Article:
P4C - Philosophy for Children

At St. Mary's, all our staff are trained in P4C (Philosophy for Children). 


What are the P4C principles?

Developing a Community of Enquiry requires more than just concentrating on better questioning. It is equally important to develop reasoning and reflection, both public and private, and these bring into play, among other things, emotions and the thoughtful expression of emotions. In short, the process is multifaceted and profoundly personal. It presents not only an intellectual challenge to those involved, but also a social and emotional one. It
encourages open-mindedness and creates conditions for change, both for individuals and for communities.
The principles include:
• Proper valuing of each person’s interests and questions
• Acknowledgement that each person’s experience or story is unique
• Proper valuing of knowledge, along with the recognition that no-one is all-knowing or all-wise
• Appreciation of different ways of interpreting and thinking


The 4C thinking model

The four aspects of P4C that certainly enhance its philosophical nature, but in effect are aspects of thinking that one might look for in any Community of Enquiry are:
Caring thinking
Collaborative thinking
Critical thinking
Creative thinking


For younger children, philosophical enquiry can be explained as a way of thinking together and sharing thoughts and questions about ‘Big Ideas’. For older children, the explanation would be more detailed. The process of philosophical enquiry involves all students in considering and then questioning the concepts or ‘Big Ideas’ they identify from reading, looking at or listening to the stimulus or starting materials. These questions are then shared, thought about carefully and explained more before the students select one that they find most interesting to discuss further.

Year 6 examples of P4C in the classroom

Year 5 examples of P4C

EYFS and Key Stage 1 P4C display.

Nursery talked about if we would like it if a dinosaur wanted to come and play with us, we had lots of thoughts.

In Nursery Mrs Kelly asked us how we could be a good friend, we talked about the picture and how the children were being friendly to each other.

In Nursery we used the pictures to talk about what thing make us angry.

Reception discussed their thoughts and feelings about a dinosaur coming to school! We got some very interesting points of view!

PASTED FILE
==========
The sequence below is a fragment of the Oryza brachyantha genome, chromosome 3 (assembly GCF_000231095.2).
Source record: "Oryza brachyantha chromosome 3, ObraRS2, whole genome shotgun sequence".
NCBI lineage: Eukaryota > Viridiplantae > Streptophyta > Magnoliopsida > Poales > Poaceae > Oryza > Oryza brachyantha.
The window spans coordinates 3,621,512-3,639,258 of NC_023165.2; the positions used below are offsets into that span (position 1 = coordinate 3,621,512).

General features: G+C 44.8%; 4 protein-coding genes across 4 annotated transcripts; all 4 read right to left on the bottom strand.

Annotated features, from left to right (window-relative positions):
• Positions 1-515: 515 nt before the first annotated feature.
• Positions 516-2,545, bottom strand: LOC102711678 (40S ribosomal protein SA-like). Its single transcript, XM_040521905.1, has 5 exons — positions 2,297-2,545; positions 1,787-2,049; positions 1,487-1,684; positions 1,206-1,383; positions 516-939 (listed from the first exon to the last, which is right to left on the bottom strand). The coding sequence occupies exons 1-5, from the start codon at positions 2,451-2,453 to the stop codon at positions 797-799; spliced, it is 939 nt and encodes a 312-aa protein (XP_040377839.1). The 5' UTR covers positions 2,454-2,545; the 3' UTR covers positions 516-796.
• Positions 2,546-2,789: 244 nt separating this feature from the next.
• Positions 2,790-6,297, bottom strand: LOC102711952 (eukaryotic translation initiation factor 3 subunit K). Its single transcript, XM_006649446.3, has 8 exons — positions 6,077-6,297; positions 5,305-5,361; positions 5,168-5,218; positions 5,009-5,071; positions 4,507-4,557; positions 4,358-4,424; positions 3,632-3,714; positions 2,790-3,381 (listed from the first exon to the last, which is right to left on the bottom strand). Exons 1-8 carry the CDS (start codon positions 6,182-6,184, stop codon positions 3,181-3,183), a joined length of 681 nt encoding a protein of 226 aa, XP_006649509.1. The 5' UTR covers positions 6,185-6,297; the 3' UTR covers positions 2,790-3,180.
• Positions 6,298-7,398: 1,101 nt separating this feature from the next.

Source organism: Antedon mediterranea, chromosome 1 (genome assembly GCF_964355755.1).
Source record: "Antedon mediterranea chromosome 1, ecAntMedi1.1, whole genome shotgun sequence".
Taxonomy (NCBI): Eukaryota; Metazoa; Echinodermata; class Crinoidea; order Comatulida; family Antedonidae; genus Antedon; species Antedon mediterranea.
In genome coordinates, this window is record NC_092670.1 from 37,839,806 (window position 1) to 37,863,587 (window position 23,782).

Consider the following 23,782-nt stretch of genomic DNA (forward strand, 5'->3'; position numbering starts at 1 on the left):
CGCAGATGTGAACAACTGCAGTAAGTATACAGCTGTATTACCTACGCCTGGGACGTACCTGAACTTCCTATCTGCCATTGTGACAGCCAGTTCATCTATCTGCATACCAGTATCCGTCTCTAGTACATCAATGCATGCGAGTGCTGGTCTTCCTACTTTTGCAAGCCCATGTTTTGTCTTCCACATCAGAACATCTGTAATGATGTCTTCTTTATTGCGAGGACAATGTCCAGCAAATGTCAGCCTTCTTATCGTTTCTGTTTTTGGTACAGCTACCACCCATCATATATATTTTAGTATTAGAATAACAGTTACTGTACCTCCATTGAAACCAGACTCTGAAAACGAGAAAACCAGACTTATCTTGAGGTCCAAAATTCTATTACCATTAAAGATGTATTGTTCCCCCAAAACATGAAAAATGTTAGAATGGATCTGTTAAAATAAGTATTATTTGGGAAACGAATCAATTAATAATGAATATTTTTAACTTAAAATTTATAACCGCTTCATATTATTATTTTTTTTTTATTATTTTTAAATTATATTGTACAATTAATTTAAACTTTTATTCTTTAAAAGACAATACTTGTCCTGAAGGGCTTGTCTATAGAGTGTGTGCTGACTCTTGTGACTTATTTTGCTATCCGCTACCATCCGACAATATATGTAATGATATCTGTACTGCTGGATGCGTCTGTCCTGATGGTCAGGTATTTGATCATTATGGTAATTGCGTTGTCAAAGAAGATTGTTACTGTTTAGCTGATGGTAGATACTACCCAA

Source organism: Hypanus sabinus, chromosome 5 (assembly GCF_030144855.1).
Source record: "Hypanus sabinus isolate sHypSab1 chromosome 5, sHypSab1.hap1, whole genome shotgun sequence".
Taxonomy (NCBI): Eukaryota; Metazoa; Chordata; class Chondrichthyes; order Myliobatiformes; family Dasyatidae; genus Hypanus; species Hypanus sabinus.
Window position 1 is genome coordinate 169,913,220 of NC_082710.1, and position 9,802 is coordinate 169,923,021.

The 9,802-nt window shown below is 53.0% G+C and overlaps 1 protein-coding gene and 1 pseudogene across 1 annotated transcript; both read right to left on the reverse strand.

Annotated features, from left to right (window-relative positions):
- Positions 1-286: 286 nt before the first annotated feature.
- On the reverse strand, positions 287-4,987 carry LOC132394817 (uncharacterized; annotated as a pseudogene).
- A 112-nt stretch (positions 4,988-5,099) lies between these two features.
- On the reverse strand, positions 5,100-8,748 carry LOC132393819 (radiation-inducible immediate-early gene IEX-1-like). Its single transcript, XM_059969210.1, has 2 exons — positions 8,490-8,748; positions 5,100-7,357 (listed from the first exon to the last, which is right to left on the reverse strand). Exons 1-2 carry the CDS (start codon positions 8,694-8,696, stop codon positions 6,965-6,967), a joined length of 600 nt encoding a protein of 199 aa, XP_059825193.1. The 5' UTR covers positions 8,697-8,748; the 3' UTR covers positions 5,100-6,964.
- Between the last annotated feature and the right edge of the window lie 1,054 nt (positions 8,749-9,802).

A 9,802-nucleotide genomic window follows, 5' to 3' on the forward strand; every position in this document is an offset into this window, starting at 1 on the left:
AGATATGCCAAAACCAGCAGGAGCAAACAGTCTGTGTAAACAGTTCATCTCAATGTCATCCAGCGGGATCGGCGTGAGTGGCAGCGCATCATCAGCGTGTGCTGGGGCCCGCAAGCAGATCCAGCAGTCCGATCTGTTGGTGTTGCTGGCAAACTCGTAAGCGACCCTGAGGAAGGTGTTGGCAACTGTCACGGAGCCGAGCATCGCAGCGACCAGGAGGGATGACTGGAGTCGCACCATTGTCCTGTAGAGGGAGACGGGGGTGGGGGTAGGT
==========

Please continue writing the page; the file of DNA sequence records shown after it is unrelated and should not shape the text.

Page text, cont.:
Reception compared living in Kenya and England. They discussed where they would prefer to live and gave their reasons. Some changed their minds after listening to their peers points of view.

Year 1 examples of P4C in the classroom

In Year 1, we learned about the story of David and Goliath. David had to be very brave! We talked about the times when we had to be brave and what it means to be brave. We made sure we were expressing our opinions in a respectful way, listening carefully to the person speaking and responding to their point of view. Some one us thought that you cannot be scared and brave at the same time. Others disagreed. What do you think?

Term 5- In Year 2 this week we discussed the story of Rapunzel, thinking about the questions "Who is the most powerful in the story?" and "Who is the villain in the story? Does this change as the story moves on?" We had lots of great discussions and even began to consider how different viewpoints changed our answers. We then thought about where we would place the Witch and Rapunzel on a scale from really evil to extremely good and innocent.

Term 6- We are using the book 'The Invisible' by Tom Percival this term in our P4C lessons. In week 1 we discussed how the little girl became invisible and what happened when she noticed other invisible people. Everyone agreed that she was invisible because she felt sad and lonely, like nobody noticed her anymore, but when she made new friends she became happier and therefore visible again.

Year 3 Philosophy for children display

Year 4 P4C Displays

Year 5 examples of P4C in the classroom

Year 5 and 6 P4C display

Year 6 P4C Wonder Wall